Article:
It’s not often one picks up a national publication espousing the virtues of something within this newspaper’s neck of the woods, but, delightfully, just such an occurrence transpired last weekend.

In a piece titled ‘The Last Resorts’ in the Sunday Independent’s ‘Life’ magazine, Will Hanafin (also of Ray D’Arcy Show fame) carries the torch for glorious Tramore.

“Tramore in 2008 is the Christy Moore song the great man still has to write,” opines the Youghal-born Hanafin.

He cites the boy racers who are known to frequent the car park at the top of the beach without deafening everyone else along the stretch.

Further down the beachside one finds the “car sitters,” as Hanafin tags them, who “never leave the car to go for a walk or get wet”.

He adds: “All they do is drive to the beach and stare at it, occasionally opening the window or listening to the radio.”

Hanafin does not decry or criticise such an activity, it’s worth noting – he’s simply pointing out something that many of us would have seen ourselves.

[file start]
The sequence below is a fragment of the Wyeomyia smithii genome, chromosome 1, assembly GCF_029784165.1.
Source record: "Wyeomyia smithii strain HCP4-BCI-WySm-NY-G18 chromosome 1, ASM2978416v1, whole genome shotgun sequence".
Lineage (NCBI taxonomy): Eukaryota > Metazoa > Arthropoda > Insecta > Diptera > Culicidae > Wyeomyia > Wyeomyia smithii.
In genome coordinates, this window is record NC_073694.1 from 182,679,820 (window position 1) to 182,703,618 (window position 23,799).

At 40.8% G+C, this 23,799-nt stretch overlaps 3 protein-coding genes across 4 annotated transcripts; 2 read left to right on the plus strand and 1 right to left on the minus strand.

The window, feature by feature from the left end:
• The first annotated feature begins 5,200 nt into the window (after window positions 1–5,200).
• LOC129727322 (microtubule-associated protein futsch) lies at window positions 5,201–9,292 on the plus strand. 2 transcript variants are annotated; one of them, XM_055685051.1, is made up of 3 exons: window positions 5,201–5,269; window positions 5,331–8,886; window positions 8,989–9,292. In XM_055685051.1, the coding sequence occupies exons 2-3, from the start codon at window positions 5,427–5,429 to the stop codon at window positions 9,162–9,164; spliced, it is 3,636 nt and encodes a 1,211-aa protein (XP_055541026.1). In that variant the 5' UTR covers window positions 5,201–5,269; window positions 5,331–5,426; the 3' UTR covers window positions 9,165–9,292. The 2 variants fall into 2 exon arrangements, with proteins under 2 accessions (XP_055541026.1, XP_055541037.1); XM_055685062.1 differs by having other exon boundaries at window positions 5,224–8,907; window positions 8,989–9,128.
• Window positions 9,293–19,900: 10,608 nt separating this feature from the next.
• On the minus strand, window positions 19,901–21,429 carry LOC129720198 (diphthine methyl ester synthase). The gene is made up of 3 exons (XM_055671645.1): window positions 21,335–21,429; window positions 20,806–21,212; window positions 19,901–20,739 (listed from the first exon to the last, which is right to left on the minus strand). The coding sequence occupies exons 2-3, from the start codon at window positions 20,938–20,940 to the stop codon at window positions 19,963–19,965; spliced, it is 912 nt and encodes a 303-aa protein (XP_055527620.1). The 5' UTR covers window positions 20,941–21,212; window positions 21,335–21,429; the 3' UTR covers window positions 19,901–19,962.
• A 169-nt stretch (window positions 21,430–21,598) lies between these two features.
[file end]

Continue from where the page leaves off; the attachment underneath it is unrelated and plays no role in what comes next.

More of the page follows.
The essence of the piece is enormously positive; the writer noting how all these societal subsections peacefully co-exist by the beach while collectively enjoying their environs.

During his week in Tramore, the writer happened upon a copy of The Munster Express which carried a two-page feature on the town’s amusement park.

“The feature’s stirring hyperbole would make even Bill ‘I’m beautiful’ Cullen look self-effacing,” he declares.

“When you see Waterford people hurtling around the Shockwave roller coaster – their ad calls it the third largest portable roller coaster in the world, if you don’t mind – you know there’s life in the old dog yet.”

Despite visiting a gypsy whose insights into his character left him slightly perturbed, Hanafin wrote: “(Tramore) is a fun, unique place you visit to feel alive and to feel life happening around you in all its facets.”

He also contends: “Tony Soprano would have a ball in Tramore and wake up on a promenade bench the next morning with candyfloss stuck to his face.”

So should you spot a large, balding, leather jacketed New Jersey mobster coated in candy floss on a bench, tap him on the shoulder, say “well, Tony boy” and direct him to Cunningham’s!

All in all, it was a pleasure to read a piece that hailed the qualities of a place that’s glorious to so many of us for differing reasons. Do call again, Mr Hanafin!